Product Line Engineering (PLE) is a crucial practice in many software development environments where software systems are complex and developed for multiple customers with varying needs. At the same time, many development processes are use case-driven and this strongly influences their requirements engineering and system testing practices. In this paper, we propose, apply, and assess an automated system test case classification and prioritization approach specifically targeting system testing in the context of use case-driven development of product families. Our approach provides: (i) automated support to classify, for a new product in a product family, relevant and valid system test cases associated with previous products, and (ii) automated prioritization of system test cases using multiple risk factors such as fault-proneness of requirements and requirements volatility in a product family. Our evaluation was performed in the context of an industrial product family in the automotive domain. Results provide empirical evidence that we propose a practical and beneficial way to classify and prioritize system test cases for industrial product lines. [less ▲]

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See detailAutomated Demarcation of Requirements in Textual Specifications: A Machine Learning-Based Approach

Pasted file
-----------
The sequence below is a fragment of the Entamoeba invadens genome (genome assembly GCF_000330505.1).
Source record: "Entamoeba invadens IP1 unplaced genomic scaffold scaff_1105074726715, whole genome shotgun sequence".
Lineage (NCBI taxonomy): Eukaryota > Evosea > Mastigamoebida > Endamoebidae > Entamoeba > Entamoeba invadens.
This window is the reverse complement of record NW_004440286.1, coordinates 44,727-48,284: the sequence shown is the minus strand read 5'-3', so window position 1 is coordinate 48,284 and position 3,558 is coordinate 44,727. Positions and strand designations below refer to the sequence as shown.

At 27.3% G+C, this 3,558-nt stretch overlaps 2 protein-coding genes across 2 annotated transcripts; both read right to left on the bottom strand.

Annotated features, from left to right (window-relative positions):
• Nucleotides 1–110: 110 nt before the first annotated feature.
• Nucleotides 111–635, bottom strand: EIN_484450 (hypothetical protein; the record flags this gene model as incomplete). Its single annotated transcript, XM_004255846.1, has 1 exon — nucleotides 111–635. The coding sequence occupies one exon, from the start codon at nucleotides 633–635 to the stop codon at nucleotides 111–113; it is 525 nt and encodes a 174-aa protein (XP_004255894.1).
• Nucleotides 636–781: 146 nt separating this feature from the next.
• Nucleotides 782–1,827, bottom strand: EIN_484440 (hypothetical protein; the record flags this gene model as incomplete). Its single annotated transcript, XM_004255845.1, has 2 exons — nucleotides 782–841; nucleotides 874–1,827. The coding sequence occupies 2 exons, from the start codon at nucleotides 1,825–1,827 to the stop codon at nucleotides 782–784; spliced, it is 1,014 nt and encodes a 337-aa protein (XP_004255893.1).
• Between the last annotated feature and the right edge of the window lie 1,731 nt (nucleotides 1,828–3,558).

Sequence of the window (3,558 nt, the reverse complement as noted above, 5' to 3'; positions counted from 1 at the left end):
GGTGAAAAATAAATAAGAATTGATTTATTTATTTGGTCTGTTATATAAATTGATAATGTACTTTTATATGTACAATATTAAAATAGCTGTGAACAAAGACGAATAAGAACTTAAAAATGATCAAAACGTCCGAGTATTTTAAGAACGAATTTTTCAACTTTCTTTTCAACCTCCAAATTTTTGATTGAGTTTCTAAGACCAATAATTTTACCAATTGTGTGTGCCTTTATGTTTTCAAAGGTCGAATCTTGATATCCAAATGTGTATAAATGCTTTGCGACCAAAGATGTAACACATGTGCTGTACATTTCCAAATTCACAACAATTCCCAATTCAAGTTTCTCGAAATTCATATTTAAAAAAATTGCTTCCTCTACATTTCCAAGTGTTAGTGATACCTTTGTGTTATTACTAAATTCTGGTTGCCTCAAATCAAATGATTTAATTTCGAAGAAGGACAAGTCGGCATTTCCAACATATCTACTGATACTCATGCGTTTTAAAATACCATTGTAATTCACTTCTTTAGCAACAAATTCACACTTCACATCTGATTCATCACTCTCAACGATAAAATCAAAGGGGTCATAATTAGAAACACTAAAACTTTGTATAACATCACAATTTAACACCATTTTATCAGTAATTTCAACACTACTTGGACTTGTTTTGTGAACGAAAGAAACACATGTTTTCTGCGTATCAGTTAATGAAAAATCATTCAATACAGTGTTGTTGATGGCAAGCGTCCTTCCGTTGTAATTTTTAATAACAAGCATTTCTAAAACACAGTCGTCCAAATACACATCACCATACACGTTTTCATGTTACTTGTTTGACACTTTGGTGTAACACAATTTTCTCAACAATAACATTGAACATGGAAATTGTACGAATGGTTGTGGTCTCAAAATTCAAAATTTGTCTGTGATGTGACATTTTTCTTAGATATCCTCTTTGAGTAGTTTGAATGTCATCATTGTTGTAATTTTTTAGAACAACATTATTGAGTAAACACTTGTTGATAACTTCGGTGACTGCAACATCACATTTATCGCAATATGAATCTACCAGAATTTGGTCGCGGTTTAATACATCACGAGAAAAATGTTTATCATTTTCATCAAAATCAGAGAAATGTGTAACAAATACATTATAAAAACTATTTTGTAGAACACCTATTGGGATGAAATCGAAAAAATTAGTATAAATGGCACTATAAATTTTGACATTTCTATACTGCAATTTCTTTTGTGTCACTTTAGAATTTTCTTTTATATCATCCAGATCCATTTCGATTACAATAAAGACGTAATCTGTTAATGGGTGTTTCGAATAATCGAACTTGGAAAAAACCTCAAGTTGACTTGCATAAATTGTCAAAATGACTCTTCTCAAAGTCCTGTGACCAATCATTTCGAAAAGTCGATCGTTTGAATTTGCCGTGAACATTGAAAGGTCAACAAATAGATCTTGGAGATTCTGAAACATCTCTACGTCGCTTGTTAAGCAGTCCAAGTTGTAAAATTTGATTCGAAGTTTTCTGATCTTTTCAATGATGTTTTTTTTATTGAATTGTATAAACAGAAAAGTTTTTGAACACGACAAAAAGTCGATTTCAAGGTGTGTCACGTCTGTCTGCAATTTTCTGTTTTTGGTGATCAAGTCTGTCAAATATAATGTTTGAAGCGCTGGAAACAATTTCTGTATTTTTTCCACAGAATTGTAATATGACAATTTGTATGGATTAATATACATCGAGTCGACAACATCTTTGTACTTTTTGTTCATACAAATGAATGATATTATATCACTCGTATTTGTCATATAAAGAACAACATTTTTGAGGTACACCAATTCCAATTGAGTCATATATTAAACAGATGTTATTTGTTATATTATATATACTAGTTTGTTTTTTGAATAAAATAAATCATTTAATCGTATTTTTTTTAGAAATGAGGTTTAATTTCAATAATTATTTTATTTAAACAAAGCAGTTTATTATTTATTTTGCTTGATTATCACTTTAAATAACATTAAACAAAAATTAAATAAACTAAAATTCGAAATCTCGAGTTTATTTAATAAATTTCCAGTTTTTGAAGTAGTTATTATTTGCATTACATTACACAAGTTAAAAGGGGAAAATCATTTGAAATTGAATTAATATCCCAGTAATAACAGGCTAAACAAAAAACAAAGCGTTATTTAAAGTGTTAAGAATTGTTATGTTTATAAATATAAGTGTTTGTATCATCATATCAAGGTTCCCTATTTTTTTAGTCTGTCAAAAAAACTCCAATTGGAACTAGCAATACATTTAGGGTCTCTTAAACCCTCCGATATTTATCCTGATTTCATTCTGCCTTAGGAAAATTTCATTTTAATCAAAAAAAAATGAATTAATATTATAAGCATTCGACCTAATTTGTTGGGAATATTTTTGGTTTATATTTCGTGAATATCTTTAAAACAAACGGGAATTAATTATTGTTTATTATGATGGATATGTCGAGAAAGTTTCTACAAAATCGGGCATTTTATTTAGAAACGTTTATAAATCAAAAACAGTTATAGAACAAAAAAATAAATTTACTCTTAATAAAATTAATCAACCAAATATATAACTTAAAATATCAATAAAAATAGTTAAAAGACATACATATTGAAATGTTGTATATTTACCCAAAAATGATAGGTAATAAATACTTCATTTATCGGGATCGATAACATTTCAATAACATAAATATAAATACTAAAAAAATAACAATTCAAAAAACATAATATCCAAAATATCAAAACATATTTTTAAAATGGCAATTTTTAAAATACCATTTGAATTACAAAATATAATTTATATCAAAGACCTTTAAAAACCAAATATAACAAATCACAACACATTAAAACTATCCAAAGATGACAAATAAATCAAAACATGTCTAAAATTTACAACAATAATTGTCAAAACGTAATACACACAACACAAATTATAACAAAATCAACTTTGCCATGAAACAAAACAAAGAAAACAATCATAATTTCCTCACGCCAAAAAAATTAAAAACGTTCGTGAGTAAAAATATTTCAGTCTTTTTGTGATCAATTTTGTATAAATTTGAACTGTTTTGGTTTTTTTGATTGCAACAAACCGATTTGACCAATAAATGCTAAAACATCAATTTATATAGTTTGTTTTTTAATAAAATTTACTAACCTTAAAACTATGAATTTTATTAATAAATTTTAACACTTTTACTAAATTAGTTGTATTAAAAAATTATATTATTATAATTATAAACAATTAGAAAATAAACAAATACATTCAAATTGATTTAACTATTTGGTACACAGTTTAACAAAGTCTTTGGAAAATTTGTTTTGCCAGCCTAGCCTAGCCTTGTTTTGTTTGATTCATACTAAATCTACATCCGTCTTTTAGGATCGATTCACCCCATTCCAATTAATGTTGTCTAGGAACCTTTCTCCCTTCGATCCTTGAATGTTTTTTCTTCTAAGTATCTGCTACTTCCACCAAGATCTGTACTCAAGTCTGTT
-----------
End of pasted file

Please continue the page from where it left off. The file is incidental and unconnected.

Abualhaija, Sallam UL; Arora, Chetan; Sabetzadeh, Mehrdad UL et al

in Empirical Software Engineering (2020)

A simple but important task during the analysis of a textual requirements specification is to determine which statements in the specification represent requirements. In principle, by following suitable ... [more ▼]

A simple but important task during the analysis of a textual requirements specification is to determine which statements in the specification represent requirements. In principle, by following suitable writing and markup conventions, one can provide an immediate and unequivocal demarcation of requirements at the time a specification is being developed. However, neither the presence nor a fully accurate enforcement of such conventions is guaranteed. The result is that, in many practical situations, analysts end up resorting to after-the-fact reviews for sifting requirements from other material in a requirements specification. This is both tedious and time-consuming. We propose an automated approach for demarcating requirements in free-form requirements specifications. The approach, which is based on machine learning, can be applied to a wide variety of specifications in different domains and with different writing styles. We train and evaluate our approach over an independently labeled dataset comprised of 33 industrial requirements specifications. Over this dataset, our approach yields an average precision of 81.2% and an average recall of 95.7%. Compared to simple baselines that demarcate requirements based on the presence of modal verbs and identifiers, our approach leads to an average gain of 16.4% in precision and 25.5% in recall. We collect and analyze expert feedback on the demarcations produced by our approach for industrial requirements specifications. The results indicate that experts find our approach useful and efficient in practice.We developed a prototype tool, named DemaRQ, in support of our approach. To facilitate replication, we make available to the research community this prototype tool alongside the non-proprietary portion of our training data. [less ▲]